Digestive System – How Healthy Aging Affects Your Metabolism

Feel that rumbling sound in your stomach? It might be hunger or it might be the first indication that you need to start eating clean. Here’s something you probably know but never thought about: as you age, every part of your body—brain, heart, bones, and digestive system— gets affected.

Your body functions start to slow down and your digestive tract stops working as efficiently as it once used to. This is because the small intestine and large intestine’s muscles get weaker and stiffer. The tissues get damaged and cell formation is slow, which causes a number of problems. These include:

  • Fecal incontinence
  • Peptic ulcers
  • Diarrhea
  • Heartburn
  • Constipation
  • Stomach pain
  • Gas
  • Diverticulitis
  • Gastroesophageal reflux disease (GERD)
  • Hemorrhoids
  • Irritable bowel syndrome

Amongst these, the one problem that most seniors experience as they go past 65 is GERD. This causes problems between the stomach and esophagus, which causes acid indigestion and heartburn.

Aging and Digestion

Gastroparesis

People who suffer from diabetes usually have problems with their bowel movements. When this problem escalates, it affects the digestive tract and causes Gastroparesis. This disease delays the time taken by the stomach to clear out its contents, which causes nausea and bloating.

Artery Blockage

When blood to the digestive tract decreases, the bowel movement gets affected and causes severe cramps.

Hypertension and Arthritis

Both these diseases require high doses of medication that can cause problems in the digestive tract.

Preserving Digestive Health

Chew Food Slowly and Properly

The enzyme amylase in our mouth is what breaks down food for easy digestion. As you age, the production of amylase decreases, which is why it necessary to chew your food slowly.

Eat Smaller Meals

Increasing age can cause a loss of appetite. Since your stomach’s elasticity is no longer the same as it used to be and the speed of digestion decreases, it’s better to eat smaller meals. Eat as often as you want but make sure the meals are not that heavy and are more nutritious.

Keep Up With the Fluid Intake

Peristalsis is known as muscle contractions that push food along your digestive tract. When you get older, these muscles weaken and the process slows down. This causes the food to sit longer in your colon, which results in constipation. By staying well hydrated, the stool softens and passes more easily from your digestive tract.

Monitor Your Lactose Production

In seniors, when the production of the enzyme lactase decreases, they start experiencing stomach cramps. In some cases, they even experience diarrhea. This is why it is important to get yourself checked early to find out if you are lactose intolerant. Lack of milk, the most important source of calcium, can have devastating effects on the body. So, make sure that your diet is balanced to avoid any digestion problems.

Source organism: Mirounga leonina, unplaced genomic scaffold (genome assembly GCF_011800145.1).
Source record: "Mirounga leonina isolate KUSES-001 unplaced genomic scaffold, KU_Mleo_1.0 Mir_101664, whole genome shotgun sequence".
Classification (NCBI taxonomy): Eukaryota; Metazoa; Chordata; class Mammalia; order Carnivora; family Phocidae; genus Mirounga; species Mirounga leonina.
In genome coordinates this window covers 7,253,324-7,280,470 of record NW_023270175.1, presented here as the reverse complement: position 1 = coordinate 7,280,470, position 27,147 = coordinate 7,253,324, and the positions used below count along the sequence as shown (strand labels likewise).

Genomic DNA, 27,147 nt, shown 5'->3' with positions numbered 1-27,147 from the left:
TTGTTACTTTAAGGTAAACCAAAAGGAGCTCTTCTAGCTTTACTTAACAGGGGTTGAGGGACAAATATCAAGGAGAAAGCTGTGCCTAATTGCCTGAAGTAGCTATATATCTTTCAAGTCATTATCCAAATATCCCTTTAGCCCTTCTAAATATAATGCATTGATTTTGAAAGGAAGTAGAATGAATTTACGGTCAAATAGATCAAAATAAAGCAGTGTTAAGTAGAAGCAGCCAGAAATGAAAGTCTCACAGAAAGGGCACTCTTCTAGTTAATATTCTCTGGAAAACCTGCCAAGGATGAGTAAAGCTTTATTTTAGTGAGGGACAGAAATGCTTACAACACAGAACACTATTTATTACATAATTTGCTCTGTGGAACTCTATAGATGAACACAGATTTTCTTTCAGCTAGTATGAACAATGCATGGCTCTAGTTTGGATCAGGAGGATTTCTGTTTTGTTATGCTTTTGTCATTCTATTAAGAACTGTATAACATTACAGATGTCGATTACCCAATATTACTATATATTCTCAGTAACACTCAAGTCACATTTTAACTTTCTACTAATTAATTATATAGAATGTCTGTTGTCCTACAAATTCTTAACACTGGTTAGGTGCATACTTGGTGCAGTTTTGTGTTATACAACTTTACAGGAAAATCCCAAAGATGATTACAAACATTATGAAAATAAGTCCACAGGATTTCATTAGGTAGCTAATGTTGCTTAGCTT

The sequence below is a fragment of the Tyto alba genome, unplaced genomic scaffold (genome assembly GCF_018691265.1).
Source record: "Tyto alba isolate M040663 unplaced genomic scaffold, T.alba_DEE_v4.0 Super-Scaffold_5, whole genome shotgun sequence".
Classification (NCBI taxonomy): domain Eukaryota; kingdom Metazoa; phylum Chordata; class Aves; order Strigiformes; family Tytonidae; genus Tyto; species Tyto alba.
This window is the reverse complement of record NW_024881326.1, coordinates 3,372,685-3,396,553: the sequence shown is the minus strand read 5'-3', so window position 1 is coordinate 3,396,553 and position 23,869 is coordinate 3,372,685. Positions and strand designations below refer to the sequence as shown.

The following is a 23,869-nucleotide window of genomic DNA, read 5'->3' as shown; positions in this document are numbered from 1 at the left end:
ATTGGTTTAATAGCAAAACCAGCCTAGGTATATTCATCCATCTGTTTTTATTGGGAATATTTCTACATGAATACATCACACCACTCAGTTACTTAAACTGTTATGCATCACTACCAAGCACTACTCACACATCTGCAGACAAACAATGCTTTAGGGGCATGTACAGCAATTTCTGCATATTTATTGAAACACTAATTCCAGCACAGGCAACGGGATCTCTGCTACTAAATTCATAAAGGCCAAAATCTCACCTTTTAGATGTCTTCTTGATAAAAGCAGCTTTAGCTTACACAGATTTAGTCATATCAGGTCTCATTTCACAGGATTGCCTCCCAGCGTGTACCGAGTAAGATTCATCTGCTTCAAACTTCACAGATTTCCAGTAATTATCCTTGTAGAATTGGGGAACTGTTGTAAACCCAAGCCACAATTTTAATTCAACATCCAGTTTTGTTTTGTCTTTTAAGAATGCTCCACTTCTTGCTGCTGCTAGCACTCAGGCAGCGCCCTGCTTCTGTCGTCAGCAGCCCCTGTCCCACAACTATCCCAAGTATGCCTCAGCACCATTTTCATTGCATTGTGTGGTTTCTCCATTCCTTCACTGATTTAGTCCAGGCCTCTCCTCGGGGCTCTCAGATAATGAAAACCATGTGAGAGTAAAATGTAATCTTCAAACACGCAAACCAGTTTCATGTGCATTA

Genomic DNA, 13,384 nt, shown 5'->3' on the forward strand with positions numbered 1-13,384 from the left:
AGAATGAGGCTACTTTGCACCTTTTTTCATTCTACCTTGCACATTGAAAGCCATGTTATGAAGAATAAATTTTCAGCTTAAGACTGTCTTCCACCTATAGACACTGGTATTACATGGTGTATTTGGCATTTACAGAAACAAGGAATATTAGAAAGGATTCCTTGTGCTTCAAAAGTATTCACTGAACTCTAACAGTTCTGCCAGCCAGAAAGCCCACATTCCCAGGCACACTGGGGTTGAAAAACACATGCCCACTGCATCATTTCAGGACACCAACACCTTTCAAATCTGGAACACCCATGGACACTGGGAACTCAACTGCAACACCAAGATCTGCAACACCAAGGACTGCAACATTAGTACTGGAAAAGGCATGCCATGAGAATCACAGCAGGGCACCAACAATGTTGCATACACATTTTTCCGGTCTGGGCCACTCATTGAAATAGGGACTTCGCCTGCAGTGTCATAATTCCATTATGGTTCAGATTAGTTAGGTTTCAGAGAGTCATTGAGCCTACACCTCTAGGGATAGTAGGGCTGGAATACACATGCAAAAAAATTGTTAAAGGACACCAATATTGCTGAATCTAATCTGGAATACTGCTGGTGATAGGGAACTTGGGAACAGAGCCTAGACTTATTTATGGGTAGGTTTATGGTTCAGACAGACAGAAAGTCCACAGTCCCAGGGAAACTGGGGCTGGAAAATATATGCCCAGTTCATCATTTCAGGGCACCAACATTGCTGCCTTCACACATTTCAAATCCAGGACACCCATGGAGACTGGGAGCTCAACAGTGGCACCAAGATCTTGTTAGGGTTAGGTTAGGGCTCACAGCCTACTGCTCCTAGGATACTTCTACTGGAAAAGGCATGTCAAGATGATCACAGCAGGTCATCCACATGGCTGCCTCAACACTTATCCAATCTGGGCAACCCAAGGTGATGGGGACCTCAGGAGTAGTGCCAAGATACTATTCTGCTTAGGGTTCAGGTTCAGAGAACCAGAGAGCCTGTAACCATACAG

If you are not following a healthy diet or for some reason are not able to, the amount of healthy bacteria in your body decreases. This is why doctors recommend doing a course of probiotics to relieve your body of all the toxins and bring it back to a healthy state.

Brain Slowing – How Healthy Aging Affects Your Processing Function

Our brain is the most fascinating part of the body. It controls many aspects, such as the thinking process, remembering, organizing, planning and making decisions. These cognitive abilities are what affect our everyday life and how we perform in every task. As you age, the capabilities of the brain start to diminish, and when you turn 65, these cognitive abilities make it difficult for you to live independently.

A few common changes that take place in your brain as you age include:

  • Increased difficulty in recalling names and finding words
  • Problems with multi-tasking
  • Forgetfulness
  • Focusing hard to understand what the other person is talking about
  • Unable to pay attention to certain things

While aging makes you worldlier, it does take a toll on your physical and mental health.

The Healthy, Older Brain

So, what happens to your brain as you age?

  • Certain parts of your brain start to shrink, especially those that are connected to learning and performing complex mental activities
  • Certain neurons stop communicating in the brain, which is what creates sluggish mental movements
  • The blood flow in your brain decreases